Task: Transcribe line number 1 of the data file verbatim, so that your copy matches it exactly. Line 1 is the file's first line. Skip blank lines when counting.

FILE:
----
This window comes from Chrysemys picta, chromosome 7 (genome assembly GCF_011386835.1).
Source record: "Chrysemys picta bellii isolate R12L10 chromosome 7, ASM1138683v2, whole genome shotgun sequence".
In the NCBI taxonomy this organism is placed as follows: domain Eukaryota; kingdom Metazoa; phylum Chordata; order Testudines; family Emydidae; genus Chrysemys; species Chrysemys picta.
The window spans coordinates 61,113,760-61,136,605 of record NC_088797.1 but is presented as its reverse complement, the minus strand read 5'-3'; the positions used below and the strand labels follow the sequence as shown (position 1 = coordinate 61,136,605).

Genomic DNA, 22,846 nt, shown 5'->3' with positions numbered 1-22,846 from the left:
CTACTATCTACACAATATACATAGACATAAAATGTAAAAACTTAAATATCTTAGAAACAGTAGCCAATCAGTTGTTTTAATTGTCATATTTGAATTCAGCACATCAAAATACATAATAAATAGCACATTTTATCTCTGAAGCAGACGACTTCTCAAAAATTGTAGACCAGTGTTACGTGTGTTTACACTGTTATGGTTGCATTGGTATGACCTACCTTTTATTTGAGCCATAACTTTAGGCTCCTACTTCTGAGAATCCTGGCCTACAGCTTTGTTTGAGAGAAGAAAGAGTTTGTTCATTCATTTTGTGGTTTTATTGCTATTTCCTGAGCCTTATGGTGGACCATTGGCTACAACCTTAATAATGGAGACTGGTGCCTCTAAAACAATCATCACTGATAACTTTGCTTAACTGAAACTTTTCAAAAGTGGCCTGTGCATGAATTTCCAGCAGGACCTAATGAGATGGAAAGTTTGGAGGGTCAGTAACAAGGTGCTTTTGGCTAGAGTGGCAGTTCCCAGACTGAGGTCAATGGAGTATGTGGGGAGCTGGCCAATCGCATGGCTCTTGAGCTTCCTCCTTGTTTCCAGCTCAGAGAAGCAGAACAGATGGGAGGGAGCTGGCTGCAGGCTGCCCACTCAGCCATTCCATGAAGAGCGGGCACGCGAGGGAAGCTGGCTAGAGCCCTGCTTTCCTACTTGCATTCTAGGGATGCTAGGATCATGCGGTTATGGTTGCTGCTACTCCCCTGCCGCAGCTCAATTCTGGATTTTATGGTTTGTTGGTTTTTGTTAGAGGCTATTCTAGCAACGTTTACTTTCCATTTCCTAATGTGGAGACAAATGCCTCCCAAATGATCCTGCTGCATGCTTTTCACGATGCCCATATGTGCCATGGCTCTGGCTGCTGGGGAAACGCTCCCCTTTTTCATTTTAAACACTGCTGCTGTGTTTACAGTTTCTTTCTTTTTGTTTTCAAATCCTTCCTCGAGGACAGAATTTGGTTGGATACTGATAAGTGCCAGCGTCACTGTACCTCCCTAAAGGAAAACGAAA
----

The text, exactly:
This window comes from Chrysemys picta, chromosome 7 (genome assembly GCF_011386835.1).